The most common data mistake

Recently spent a lot of time looking at publishers data as we have taken on a host of new clients. Also, have been looking at a project for one of the largest on-line retailers involving looking at title information from potentially tens of thousands of publishers. So, now I feel reasonably well qualified to produce a list of the most common issues that we have with publishers data. Please note this is not confined to small publishers or publishers from any particular sector of the market. And is intended simply to try and help publishers start thinking about these issues in the hope that when they do have to take a system on board for whatever reason and from any of the suppliers in the market it will be a littl easier and certainly less costly for them.

1) Have in an electronic format – You may be surprised the number of publishers who still have key information on sheets of paper lurking at the back of filing cabinets. In particular we notice this is prevalent with royalty and elements of production information.

2) Multiple copies – Very often find that different departments have the same information. For example, there may be Access database in the rights department containing some customer information and ‘broadly’ the same information will be a Word file in the Accounts department. Perhaps, the most common is multiple copies of core title information such as blurbs and so on in the editorial and marketing departments. Editorial may have this information again in a Word document and marketing often seem to have a collection of Quark files which they refer to when looking up title information. It is generally the case that other than the creators or primary users of one particular source nobody has any real knowledge or access of it.

3) A myriad of formats – Everything from Quark files to Wordperfect documents often contain part of the data ‘picture’. For the record centralise on one format. We would strongly suggest Microsoft Excel for ease of migrating information and therefore the cost.

4) Just check it – The amount of times that we come across titles with wrong ISBNs, publication dates, availability or pricing I couldn’t count. Quite simply, the stats from all the big retailers tell you supplying these fields in a correct and timely manner means you are an awful lot more likely to sell your books. So check them!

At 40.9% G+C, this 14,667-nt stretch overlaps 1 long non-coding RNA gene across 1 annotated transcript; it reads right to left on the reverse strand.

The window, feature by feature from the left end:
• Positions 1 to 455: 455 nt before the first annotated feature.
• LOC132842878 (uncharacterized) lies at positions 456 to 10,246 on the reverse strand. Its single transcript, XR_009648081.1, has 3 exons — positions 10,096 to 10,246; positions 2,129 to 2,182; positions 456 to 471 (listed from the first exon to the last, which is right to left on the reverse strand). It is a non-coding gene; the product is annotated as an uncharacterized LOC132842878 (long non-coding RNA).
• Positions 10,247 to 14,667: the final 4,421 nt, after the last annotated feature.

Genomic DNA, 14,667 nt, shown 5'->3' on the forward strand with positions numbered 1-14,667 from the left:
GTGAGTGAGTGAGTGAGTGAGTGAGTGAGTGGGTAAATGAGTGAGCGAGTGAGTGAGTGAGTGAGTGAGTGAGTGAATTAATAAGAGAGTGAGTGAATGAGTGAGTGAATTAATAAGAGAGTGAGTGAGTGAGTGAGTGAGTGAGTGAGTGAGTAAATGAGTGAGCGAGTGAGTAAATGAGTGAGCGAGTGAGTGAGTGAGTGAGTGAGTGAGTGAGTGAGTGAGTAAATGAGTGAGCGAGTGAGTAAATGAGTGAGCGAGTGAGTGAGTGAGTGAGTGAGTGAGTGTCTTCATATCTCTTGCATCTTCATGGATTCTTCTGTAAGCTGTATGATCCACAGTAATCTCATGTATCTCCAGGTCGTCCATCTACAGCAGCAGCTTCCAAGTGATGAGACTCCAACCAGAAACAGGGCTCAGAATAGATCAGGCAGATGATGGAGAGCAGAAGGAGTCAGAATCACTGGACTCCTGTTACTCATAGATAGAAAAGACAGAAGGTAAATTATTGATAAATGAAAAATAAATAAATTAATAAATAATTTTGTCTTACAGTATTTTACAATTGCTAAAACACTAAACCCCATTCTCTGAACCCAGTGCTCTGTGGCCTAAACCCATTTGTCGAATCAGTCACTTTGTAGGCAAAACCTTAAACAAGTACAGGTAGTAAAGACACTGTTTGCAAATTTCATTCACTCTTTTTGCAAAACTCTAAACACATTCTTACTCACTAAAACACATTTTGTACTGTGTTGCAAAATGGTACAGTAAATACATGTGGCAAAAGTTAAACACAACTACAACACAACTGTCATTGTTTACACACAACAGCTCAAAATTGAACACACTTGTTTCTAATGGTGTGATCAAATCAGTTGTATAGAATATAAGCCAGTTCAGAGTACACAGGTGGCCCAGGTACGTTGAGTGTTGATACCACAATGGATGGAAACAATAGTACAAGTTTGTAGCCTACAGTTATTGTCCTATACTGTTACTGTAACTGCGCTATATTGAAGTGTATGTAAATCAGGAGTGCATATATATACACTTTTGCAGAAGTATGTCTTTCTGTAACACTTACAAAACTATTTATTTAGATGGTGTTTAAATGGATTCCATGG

5) Be consistent: – Perhaps one of the strongest arguements in favour of a single source for all your title information. Again, we often find that a book may be differently categorised in one department to another. This causes chaos and will lead to wasted times and costs while the inconsistencies are sorted out and often debated at quite mind numbing lengths (I kid you not). If it helps think what the average systems suppliers day rate for on site time will be (anywhere from $1000 to $2000 a day plus expenses) and ponder if arguing over whether a title is ‘Fiction’ or ‘ Modern Fiction’ is something you want to be spending that on.

6) Separate your data out – One of the other most common and time consuming issues is the practice of putting as much iunformation as possible into each field in your spreadsheet (this assumes of course you have one). The two most common examples: 1) Every piece of information about a title crammed into a title name field, eg ‘A History of Absurdity (3rd Ed) (Pb): the case for change’; 2) All the authors for a title crammed into one field, eg, By Darren Hale (Editor) and Elizabeth Montgomery (Author). All this information needs separating out into its constituent elements.

7) What do you need to do? – Look at the standard you want to conform to! And see how your data fits the requirements of the standard or the database you wish to populate. In the case of Onix refer to the editeur.org website and dowload the freely available specification. Don’t try and fit a ‘square peg into a round hole’ it will be expensive, time consuming and quite frankly you will lose the will to live.

Some help! Clicking on the title of this blog entry will take you to a page where you may download a sample spreadsheet which is a good reference point when looking at your title and related information with a view to stepping up to the Onix plate.


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